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Br J Psychiatry. 1988 Dec;153:810-8.

The long-term psychiatric consequences of accidental injury. A longitudinal study of 107 adults.

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University of Oslo, Department of Psychosomatic and Behavioural Medicine, Norway.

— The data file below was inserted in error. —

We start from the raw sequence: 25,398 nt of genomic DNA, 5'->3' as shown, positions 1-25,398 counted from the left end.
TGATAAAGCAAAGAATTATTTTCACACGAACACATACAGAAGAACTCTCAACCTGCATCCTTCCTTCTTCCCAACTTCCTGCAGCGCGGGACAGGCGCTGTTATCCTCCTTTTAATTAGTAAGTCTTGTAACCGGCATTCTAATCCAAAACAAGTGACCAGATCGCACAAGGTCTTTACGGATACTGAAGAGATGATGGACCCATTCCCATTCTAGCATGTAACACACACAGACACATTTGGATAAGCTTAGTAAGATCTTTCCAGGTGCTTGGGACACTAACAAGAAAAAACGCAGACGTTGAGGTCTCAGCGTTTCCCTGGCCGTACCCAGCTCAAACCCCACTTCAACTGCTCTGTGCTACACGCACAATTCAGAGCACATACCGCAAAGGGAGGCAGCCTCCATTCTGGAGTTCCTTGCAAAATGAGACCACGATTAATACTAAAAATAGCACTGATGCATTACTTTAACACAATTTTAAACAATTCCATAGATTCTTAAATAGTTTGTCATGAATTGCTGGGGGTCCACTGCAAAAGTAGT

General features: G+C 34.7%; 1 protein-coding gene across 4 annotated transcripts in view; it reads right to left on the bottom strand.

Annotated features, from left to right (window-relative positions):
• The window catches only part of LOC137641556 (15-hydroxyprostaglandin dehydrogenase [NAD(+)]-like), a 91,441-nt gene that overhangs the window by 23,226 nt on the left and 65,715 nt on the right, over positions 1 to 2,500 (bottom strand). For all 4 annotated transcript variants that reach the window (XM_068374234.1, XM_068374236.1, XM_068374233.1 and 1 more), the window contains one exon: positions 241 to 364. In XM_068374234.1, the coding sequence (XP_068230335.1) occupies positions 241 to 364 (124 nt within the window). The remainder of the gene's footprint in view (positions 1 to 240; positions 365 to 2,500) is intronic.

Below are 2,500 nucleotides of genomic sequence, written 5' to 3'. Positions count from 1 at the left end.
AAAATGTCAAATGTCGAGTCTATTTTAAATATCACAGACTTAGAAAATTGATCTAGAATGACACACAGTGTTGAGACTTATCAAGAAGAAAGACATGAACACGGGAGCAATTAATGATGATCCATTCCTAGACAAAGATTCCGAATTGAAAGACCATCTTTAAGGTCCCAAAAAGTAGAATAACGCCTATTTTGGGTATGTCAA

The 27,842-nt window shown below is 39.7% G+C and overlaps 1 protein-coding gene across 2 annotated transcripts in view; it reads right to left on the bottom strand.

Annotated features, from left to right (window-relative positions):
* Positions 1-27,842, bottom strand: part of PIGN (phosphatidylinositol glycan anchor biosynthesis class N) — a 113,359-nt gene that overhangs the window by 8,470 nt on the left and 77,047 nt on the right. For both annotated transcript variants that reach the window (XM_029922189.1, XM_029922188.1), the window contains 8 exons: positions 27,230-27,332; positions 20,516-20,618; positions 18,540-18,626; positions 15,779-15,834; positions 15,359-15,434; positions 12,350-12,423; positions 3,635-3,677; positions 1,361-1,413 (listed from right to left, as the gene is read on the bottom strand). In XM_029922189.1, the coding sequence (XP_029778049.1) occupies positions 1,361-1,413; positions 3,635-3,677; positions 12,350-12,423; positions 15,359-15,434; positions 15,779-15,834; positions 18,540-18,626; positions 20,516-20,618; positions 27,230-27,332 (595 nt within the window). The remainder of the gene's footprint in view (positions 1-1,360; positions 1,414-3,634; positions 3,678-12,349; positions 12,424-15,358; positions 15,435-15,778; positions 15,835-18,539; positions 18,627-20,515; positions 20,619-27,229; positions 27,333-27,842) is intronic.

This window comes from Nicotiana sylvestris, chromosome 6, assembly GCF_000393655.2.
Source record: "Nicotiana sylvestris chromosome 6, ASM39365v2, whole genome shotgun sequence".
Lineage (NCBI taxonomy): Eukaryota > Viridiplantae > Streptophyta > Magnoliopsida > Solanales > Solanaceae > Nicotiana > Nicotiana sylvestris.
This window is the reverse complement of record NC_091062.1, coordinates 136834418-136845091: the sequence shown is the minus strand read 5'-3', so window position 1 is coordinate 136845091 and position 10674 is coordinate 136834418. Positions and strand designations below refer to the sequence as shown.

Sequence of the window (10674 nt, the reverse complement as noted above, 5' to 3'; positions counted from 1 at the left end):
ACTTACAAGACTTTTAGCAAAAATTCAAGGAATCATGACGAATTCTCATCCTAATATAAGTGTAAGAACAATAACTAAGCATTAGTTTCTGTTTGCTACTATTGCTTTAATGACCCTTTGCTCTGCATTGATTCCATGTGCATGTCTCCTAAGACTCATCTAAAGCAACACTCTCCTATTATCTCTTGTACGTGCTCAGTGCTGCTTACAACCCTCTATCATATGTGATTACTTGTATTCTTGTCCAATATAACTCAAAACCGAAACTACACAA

One hundred and seven accidentally injured adults were studied while in hospital and assessed prospectively twice more in a mean period of 28 months. The patients were studied by means of taped clinical interviews, including the Comprehensive Psychopathological Rating Scale (which includes the Montgomery-Asberg Depression Rating Scale), and several self-report measures of distress (Schedule of Recent Life Events, General Health Questionnaire, Impact of Event Scale and State Anxiety Inventory) at the three assessments. The total incidence of psychiatric disorders considered to be caused by the accident during the follow-up period was 22.4%. The incidence of non-organic psychiatric disorders caused by the accident was 16.8% at the first follow-up and 9.3% at the final follow-up. Depressive disorders of different severity were most often seen. Only one patient suffered from a post-traumatic stress disorder during the follow-up, and none at the final follow-up (DSM-III). Organic mental disorders were diagnosed in 9.3% of the patients. In 5.6% of the patients this was the only disorder.

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